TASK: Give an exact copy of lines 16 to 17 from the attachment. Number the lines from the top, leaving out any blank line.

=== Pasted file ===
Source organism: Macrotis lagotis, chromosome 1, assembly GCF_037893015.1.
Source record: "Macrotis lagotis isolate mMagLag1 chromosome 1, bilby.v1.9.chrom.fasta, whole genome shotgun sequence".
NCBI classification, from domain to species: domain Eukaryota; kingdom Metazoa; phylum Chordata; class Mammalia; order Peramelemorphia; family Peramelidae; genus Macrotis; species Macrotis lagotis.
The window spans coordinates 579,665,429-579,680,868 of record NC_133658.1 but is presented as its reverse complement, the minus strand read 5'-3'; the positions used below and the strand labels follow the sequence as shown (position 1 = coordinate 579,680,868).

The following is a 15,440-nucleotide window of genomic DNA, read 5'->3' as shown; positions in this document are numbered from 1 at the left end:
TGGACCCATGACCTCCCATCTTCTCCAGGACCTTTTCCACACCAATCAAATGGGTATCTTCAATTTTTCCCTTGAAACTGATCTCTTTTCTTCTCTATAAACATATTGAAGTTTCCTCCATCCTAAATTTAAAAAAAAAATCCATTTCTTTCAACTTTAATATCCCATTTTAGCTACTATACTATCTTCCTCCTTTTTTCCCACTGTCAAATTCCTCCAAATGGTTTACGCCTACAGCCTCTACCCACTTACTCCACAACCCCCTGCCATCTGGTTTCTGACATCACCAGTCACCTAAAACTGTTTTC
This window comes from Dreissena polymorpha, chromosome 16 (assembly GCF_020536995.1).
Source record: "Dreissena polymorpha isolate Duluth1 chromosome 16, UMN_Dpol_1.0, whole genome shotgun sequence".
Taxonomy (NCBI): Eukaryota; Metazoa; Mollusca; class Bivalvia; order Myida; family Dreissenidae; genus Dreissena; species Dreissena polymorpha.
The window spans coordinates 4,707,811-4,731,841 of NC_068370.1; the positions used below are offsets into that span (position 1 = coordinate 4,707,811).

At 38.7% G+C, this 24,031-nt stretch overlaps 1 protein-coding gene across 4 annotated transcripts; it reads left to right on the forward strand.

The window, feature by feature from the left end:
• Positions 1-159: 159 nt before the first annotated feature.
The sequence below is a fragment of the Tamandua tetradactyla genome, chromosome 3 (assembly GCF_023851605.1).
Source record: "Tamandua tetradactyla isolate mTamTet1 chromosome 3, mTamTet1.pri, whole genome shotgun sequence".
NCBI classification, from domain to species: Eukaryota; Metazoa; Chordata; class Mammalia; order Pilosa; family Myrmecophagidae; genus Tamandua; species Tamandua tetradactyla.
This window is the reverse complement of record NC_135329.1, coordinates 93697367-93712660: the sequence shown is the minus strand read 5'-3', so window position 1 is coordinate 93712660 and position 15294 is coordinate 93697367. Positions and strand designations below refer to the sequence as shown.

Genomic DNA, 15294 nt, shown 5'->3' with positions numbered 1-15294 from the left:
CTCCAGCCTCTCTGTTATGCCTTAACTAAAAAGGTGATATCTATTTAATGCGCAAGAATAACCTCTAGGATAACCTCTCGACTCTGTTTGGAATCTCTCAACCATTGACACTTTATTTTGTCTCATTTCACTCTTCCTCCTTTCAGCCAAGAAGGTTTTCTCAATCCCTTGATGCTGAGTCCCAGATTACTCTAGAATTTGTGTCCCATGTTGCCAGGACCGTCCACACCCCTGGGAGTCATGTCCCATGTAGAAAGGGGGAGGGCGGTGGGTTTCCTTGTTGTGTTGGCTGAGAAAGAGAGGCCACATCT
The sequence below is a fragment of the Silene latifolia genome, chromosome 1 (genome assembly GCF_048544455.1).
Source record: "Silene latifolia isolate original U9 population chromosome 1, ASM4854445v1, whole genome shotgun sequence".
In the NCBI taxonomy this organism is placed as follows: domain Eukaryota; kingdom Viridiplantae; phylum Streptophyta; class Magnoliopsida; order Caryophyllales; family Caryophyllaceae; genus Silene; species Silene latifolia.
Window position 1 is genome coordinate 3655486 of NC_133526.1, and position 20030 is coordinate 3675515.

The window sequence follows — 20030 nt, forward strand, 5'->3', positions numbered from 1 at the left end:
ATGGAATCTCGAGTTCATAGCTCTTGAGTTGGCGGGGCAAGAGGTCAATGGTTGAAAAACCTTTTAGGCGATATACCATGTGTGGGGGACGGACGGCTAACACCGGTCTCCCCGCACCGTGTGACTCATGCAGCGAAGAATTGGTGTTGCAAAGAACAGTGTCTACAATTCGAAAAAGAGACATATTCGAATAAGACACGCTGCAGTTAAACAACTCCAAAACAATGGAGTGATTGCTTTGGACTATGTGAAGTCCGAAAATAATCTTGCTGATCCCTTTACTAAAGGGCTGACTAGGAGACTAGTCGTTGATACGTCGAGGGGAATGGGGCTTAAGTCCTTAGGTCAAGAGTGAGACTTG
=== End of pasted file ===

NCBI classification, from domain to species: Eukaryota; Metazoa; Chordata; class Mammalia; order Pilosa; family Myrmecophagidae; genus Tamandua; species Tamandua tetradactyla.
This window is the reverse complement of record NC_135329.1, coordinates 93697367-93712660: the sequence shown is the minus strand read 5'-3', so window position 1 is coordinate 93712660 and position 15294 is coordinate 93697367. Positions and strand designations below refer to the sequence as shown.